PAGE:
TG-06 Abstract

Vertical Profiles of Carbon Dioxide and Other Trace Gas Species Over the Amazon Basin Using Small Aircraft
Paulo Artaxo, USP (SA-PI)
Peter S. Bakwin, NOAA/CMDL (US-PI)
Luciana Vanni Gatti, IPEN - Instituto de Pesquisas Energeticas eNucleares (SA-PI)
Luiz Antonio Martinelli, CENA/USP (SA-PI)

We propose to continue measurements, as part of LBA-ECO, of the vertical profiles of several atmospheric trace gas species and isotope ratios, and to develop a capability in Brazil for long-term measurements of trace gases and CO2 isotopes that does not currently exist.  On flights using small charter aircraft over the Santarém Tapajos tower site, and over the Atlantic Ocean off the coast of Fortaleza, we will measure the mixing ratios of CO2, CO, CH4, N2O, H2 and SF6, the 13C/12C and 18O/16O isotopic ratios in CO2, and the 13C/12C ratio in CH4 in flask samples collected automatically up to an altitude of about 4 km.  As they are available, we will use NASA, INPE or other research aircraft to obtain samples at higher altitudes and other locations.  Flask samples collected over the Atlantic Ocean and over the forest in the central Amazon basin will enable us to quantify the change in trace gas mixing ratios and isotopic composition during the transit of air across the basin.  Other areas will be sampled on a campaign basis, in coordination with other LBA and Brazilian studies, primarily to examine the isotopic signature of CO2 exchange in other ecosystem types.

Initially the flasks will be analyzed in our laboratories in Boulder using existing equipment.  In the first year of this renewal we will develop the capacity to carry out the trace gas analyses in the Brazilian laboratories at IPEN, and in the second year we will upgrade existing equipment at CENA (Universidade de São Paulo) for measurements of 13C/12C and 18O/16O in CO2 in the flask samples.  Doing the analyses in Brazil will alleviate very serious problems we have had so far with shipping into and out of Brazil, particularly with Brazilian Customs, and will lead to long-term cost savings.  Also, this will provide the expertise for long-term observations in Brazil that can be integrated into the global observing network for these trace gases and isotopes, and can be used in other measurement campaigns.  All species mixing ratios and isotopic ratios will be firmly tied to internationally accepted calibration scales.  The observations will constitute the first multi-year time series of CO2, CH4 and N2O mixing ratios, and CO2 isotopic composition, over the Amazon region.  Measurements of SF6 will give a sensitive indicator for penetration of northern hemisphere air into the study area.  The data will provide an important constraint for regional and global models of these trace gases, and an independent estimate of regional exchange for validation of scaling of observations from the flux towers to the whole LBA study area.  In addition, the payload requirements for our equipment are modest, approximately 60 kg, and our aircraft flights could be a useful resource for other investigators in LBA.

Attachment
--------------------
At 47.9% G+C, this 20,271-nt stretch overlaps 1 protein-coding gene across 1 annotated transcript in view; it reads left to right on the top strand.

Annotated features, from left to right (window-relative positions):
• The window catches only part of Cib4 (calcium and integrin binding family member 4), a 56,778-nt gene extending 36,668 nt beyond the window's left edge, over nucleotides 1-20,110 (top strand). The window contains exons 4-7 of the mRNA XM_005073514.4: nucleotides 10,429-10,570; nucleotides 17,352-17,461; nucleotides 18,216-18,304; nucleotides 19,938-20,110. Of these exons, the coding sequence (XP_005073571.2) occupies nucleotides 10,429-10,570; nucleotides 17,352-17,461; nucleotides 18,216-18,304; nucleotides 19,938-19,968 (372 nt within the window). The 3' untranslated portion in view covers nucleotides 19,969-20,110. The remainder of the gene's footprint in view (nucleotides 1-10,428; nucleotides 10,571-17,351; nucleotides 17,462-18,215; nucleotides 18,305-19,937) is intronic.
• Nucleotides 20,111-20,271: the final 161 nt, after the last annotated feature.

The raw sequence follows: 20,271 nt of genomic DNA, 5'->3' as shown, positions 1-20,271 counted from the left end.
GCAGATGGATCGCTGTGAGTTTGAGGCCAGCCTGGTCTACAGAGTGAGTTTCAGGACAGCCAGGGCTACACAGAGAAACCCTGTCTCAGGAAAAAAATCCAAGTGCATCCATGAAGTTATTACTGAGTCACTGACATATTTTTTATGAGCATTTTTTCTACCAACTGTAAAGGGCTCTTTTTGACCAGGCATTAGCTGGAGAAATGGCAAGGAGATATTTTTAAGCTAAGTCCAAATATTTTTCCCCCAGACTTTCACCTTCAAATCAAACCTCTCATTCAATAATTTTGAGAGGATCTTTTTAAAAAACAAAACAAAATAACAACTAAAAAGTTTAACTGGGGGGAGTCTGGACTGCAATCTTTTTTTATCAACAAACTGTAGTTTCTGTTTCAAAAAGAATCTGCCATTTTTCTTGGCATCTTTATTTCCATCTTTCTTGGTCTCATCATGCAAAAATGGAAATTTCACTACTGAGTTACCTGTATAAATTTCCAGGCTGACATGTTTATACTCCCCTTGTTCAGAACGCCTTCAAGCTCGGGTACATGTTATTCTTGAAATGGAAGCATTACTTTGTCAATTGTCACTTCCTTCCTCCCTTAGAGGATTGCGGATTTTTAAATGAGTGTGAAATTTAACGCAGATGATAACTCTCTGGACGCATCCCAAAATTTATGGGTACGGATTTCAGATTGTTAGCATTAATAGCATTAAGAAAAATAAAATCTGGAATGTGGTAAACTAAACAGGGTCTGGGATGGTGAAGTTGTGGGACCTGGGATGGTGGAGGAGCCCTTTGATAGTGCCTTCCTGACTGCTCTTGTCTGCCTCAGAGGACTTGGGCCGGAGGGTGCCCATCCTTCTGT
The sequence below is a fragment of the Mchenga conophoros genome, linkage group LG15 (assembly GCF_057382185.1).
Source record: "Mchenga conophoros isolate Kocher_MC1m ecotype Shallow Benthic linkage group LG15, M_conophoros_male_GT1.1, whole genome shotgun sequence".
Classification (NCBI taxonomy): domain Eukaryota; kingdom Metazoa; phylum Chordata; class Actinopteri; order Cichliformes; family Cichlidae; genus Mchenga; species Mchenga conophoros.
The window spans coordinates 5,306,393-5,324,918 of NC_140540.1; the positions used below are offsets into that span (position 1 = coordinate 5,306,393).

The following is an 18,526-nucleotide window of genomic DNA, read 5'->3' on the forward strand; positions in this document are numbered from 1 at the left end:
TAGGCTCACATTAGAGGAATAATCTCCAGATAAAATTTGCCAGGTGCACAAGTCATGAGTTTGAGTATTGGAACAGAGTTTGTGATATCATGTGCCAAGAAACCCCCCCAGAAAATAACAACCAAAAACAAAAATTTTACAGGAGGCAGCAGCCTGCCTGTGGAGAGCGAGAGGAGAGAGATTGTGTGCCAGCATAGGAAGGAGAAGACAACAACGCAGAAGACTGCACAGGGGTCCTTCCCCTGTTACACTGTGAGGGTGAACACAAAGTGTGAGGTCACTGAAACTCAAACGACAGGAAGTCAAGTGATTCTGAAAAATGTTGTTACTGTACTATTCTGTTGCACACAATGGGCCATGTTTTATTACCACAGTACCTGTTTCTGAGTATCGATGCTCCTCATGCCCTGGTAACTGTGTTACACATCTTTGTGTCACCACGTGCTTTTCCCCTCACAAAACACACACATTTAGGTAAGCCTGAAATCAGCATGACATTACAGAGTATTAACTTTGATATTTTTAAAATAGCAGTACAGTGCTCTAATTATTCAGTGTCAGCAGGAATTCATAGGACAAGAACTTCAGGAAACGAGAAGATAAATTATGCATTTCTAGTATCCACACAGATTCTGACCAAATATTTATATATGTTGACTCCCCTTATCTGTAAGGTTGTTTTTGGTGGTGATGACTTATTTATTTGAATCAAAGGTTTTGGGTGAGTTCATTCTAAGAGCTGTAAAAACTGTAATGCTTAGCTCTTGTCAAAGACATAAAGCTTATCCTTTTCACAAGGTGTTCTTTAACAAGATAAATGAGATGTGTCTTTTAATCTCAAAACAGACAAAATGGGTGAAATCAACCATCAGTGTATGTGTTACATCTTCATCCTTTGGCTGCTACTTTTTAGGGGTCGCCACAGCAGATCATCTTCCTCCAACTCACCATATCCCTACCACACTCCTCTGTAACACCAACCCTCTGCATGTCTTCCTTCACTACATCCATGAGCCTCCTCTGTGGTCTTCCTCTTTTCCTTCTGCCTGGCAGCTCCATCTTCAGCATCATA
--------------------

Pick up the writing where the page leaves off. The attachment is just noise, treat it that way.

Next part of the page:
Our work includes a Training and Education component that is focused on establishing infrastructure so that all trace gas and isotope analyses will be done by Brazilian laboratories.  For long-term (beyond LBA) monitoring in Brazil this is clearly needed for both logistical and political reasons.  It is very important that we develop solid calibrations for the measurements made in Brazil and maintain on-going intercomparison and data exchange between the US and Brazilian laboratories.